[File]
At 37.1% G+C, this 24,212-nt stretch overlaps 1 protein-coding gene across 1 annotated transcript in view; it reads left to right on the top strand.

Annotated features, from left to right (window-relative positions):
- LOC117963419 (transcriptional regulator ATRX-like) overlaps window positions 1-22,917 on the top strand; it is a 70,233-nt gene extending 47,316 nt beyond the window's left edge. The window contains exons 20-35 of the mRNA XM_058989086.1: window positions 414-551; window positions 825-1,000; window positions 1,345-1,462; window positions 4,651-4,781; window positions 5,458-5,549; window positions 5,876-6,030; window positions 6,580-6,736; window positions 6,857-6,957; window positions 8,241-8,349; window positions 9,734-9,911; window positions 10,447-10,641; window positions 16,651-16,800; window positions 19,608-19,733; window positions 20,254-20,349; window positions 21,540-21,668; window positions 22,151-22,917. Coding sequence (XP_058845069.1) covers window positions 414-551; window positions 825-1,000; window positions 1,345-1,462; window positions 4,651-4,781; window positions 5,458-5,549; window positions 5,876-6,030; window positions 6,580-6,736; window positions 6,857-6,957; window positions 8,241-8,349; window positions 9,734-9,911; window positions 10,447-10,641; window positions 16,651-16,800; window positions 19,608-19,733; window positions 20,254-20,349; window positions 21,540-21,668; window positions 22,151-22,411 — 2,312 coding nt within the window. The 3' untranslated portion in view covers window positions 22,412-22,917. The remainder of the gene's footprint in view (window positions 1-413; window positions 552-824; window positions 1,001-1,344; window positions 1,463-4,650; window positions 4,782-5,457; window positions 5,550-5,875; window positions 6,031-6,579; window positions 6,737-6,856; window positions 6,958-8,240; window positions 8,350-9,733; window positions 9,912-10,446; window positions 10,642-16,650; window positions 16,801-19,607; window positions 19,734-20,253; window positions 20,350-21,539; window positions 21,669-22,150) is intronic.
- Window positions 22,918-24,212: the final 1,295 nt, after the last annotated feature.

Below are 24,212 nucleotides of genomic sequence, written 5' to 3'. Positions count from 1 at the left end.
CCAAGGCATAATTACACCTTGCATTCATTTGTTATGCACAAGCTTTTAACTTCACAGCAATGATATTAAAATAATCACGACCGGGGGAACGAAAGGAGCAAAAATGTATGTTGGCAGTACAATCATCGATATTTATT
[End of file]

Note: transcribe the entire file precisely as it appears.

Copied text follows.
At 37.1% G+C, this 24,212-nt stretch overlaps 1 protein-coding gene across 1 annotated transcript in view; it reads left to right on the top strand.

Annotated features, from left to right (window-relative positions):
- LOC117963419 (transcriptional regulator ATRX-like) overlaps window positions 1-22,917 on the top strand; it is a 70,233-nt gene extending 47,316 nt beyond the window's left edge. The window contains exons 20-35 of the mRNA XM_058989086.1: window positions 414-551; window positions 825-1,000; window positions 1,345-1,462; window positions 4,651-4,781; window positions 5,458-5,549; window positions 5,876-6,030; window positions 6,580-6,736; window positions 6,857-6,957; window positions 8,241-8,349; window positions 9,734-9,911; window positions 10,447-10,641; window positions 16,651-16,800; window positions 19,608-19,733; window positions 20,254-20,349; window positions 21,540-21,668; window positions 22,151-22,917. Coding sequence (XP_058845069.1) covers window positions 414-551; window positions 825-1,000; window positions 1,345-1,462; window positions 4,651-4,781; window positions 5,458-5,549; window positions 5,876-6,030; window positions 6,580-6,736; window positions 6,857-6,957; window positions 8,241-8,349; window positions 9,734-9,911; window positions 10,447-10,641; window positions 16,651-16,800; window positions 19,608-19,733; window positions 20,254-20,349; window positions 21,540-21,668; window positions 22,151-22,411 — 2,312 coding nt within the window. The 3' untranslated portion in view covers window positions 22,412-22,917. The remainder of the gene's footprint in view (window positions 1-413; window positions 552-824; window positions 1,001-1,344; window positions 1,463-4,650; window positions 4,782-5,457; window positions 5,550-5,875; window positions 6,031-6,579; window positions 6,737-6,856; window positions 6,958-8,240; window positions 8,350-9,733; window positions 9,912-10,446; window positions 10,642-16,650; window positions 16,801-19,607; window positions 19,734-20,253; window positions 20,350-21,539; window positions 21,669-22,150) is intronic.
- Window positions 22,918-24,212: the final 1,295 nt, after the last annotated feature.

Below are 24,212 nucleotides of genomic sequence, written 5' to 3'. Positions count from 1 at the left end.
CCAAGGCATAATTACACCTTGCATTCATTTGTTATGCACAAGCTTTTAACTTCACAGCAATGATATTAAAATAATCACGACCGGGGGAACGAAAGGAGCAAAAATGTATGTTGGCAGTACAATCATCGATATTTATT